The Feast of Passover or Pesach is three nights from now. The Christian “Holy Week” begins tomorrow with the celebration of “Palm Sunday”. Though there are similarities and a lot of differences between these two, there is one common question: How can “three days and three nights” fit if the Messiah died on Passover and resurrected two days later? Or, died Friday afternoon and resurrected Sunday morning?
Let’s find out together.
Happy New Year!
Today is the true New Year as per the Scriptural Zadok Calendar (March 25th of the year 2020) as well as the Scriptural Luni-Solar Calendar (Day 1 of the 1st Month, also known as New Moon Day).
Christian preachers always teach that the Old Testament Law, or Torah, was nailed on the cross, that we are no longer under the Law but under Grace. But is this doctrine Scriptural? What does the Bible say about it?
What does the Christian Bible says about the “Christmas Tree”? Here are some verses and a video. Don’t believe this, rather, pick up your family Bible collecting dust and begin studying. Don’t just accept what you’re being told, hearing from preachers, priests, pastors, and teachers, prove it for yourself!
Did you know the January 1st New Year is not the true new year? If people from the ancient times are transported today, they will call us crazy and ungrateful. The Gregorian New Year begins right in the middle of the night/dark at 00:00 and in the coldest days of winter. It, “New Year”, used to mean new beginnings, new dawn, fresh start, going into the light–the warmth that brings life.
As an Israelite-Natsari or YAHUwan or Messianic (whichever label you prefer), no doubt there were people we’ve come across wearing tsitsit/tzitzit. These are four (4) tassles or fringes dangling on a person’s clothing, usually placed on their pants, with a blue and white colour.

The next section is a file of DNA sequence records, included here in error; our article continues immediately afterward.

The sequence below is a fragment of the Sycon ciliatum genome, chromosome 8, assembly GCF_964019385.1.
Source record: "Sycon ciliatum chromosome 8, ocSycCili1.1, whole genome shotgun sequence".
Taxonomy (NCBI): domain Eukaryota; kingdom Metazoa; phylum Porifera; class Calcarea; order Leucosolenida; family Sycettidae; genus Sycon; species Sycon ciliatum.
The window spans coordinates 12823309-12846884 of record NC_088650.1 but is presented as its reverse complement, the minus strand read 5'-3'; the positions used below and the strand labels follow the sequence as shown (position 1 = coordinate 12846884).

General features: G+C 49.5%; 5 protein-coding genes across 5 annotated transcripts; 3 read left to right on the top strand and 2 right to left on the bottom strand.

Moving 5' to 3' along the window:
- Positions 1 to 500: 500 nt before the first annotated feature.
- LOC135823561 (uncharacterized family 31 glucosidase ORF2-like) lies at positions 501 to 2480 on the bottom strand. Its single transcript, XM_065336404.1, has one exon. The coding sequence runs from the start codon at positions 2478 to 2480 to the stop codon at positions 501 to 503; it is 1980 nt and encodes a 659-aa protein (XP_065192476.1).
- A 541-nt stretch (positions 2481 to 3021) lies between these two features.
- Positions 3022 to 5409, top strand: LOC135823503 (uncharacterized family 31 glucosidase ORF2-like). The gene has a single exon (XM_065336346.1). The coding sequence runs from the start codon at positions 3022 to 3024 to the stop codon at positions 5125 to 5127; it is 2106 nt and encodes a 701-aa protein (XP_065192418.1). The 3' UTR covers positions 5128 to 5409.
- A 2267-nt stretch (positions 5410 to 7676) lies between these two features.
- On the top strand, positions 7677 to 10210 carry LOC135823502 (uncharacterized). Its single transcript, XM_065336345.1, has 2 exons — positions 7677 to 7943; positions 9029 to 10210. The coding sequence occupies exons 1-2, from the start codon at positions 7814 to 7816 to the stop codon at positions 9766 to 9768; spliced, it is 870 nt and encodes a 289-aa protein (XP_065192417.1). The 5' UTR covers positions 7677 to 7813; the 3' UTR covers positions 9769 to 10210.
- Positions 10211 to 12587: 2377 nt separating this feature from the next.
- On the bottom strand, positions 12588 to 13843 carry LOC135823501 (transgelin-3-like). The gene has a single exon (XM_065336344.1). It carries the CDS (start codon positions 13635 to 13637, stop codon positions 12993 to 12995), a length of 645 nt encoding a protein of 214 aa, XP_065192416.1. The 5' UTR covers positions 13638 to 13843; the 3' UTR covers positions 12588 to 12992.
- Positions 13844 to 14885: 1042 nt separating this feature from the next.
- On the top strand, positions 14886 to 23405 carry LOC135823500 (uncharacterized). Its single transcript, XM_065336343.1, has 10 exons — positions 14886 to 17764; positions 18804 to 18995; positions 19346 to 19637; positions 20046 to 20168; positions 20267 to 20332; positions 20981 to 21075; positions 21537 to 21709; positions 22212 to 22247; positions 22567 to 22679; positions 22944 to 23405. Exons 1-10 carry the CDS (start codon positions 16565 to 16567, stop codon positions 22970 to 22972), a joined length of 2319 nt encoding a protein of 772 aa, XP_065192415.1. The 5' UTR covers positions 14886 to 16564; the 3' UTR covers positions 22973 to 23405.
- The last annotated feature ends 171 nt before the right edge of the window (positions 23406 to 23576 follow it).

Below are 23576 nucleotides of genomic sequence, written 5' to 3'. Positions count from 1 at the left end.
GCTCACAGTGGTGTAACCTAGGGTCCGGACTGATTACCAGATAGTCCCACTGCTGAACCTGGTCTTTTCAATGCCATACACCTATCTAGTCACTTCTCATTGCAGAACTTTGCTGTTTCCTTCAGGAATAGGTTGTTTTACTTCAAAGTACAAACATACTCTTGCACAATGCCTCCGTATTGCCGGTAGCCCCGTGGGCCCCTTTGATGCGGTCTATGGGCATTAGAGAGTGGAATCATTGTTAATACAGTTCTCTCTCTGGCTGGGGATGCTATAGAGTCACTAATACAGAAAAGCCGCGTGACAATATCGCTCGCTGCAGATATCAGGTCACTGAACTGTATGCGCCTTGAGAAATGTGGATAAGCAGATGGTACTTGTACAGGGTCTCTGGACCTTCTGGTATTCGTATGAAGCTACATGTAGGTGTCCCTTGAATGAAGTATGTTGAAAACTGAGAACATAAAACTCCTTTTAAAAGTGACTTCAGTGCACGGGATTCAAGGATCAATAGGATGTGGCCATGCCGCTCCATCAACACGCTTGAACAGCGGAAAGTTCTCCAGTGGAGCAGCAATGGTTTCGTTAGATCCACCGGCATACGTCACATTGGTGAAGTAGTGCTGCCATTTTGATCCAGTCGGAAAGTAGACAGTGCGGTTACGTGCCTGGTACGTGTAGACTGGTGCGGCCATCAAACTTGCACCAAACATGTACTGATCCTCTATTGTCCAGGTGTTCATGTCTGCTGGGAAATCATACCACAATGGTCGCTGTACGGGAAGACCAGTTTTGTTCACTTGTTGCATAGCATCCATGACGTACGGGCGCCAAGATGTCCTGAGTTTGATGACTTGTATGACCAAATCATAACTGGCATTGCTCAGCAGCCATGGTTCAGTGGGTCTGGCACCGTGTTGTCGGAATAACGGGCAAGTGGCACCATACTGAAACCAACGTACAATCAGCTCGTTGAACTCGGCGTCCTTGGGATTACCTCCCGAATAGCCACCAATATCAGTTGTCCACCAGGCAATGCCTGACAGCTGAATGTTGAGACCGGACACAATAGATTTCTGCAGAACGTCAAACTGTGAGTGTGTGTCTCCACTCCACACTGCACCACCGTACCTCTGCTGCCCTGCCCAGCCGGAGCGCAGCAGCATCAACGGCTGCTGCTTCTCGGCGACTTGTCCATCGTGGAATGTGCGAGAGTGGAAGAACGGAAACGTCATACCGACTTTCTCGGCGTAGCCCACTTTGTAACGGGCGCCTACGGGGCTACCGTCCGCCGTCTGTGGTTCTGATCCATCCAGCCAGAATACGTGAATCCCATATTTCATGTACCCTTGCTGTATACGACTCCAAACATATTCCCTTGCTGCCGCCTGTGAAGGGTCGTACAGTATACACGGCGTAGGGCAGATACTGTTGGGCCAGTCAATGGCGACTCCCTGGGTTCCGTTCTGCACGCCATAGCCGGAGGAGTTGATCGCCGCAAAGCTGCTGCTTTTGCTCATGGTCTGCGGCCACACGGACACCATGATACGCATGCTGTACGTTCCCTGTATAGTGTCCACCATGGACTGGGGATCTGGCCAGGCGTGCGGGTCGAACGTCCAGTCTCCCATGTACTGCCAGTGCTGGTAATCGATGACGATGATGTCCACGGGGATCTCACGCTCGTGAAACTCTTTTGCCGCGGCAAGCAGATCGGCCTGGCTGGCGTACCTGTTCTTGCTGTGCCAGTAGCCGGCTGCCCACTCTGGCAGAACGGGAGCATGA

As a Natsari, should we wear tsitsit? The short answer is, yes, we should as it was commanded in Bemidbar (Numbers) 15:38-40. The long answer, that is our discussion today in this post.
Pray. How should we pray? To whom are we praying to? What are the parts of a prayer? These are the questions that we should be asking. This is a very important subject as we were told all throughout the Scripture that we must pray.
In this post, we will analyse the popularly called “The Lord’s Prayer”.
The YOOki (柳紀 ・ 유 기) Chronicles is ᜌᜓᜃᜒ (Yuki ・ 雪亮)’s return into casual and personal blogging. The name “YOOki” is a mash-up of the acronym of YourOnly.One and my nickname ᜌᜓᜃᜒ (Yuki ・ 雪亮).
according to Chinese legend, 「柳」 (YOO) is an ancient Chinese surname. The ancestors of the surname were closely linked with the ancient sage-king named Yu Shun. In Korea, the 「유」 (YOO) lineage traces to the Xia, Han, and Joseon dynasties. Holders of the surname Yu or Yoo had a reputation for charity and diligence.1
It is also the word for “willow” or the “willow tree” which means graceful or slender; and a tree growing near a body of water which provide continuous nourishment and resources for everyone. It can also mean to exist, an oil (anointment(?)), and simply as “U” (you).
The hanzi 「紀」 (ki) character means to record, be disciplined, provide order. While the hangul equivalent, 「기」 (ki; gi), means energy, spirit, a banner, and a period of time; and is also a suffix used to make a gerund or an infinitive.
Can you guess what I mean by 「柳紀」 and 「유 기」 as the Chinese and Korean for “YOOki”?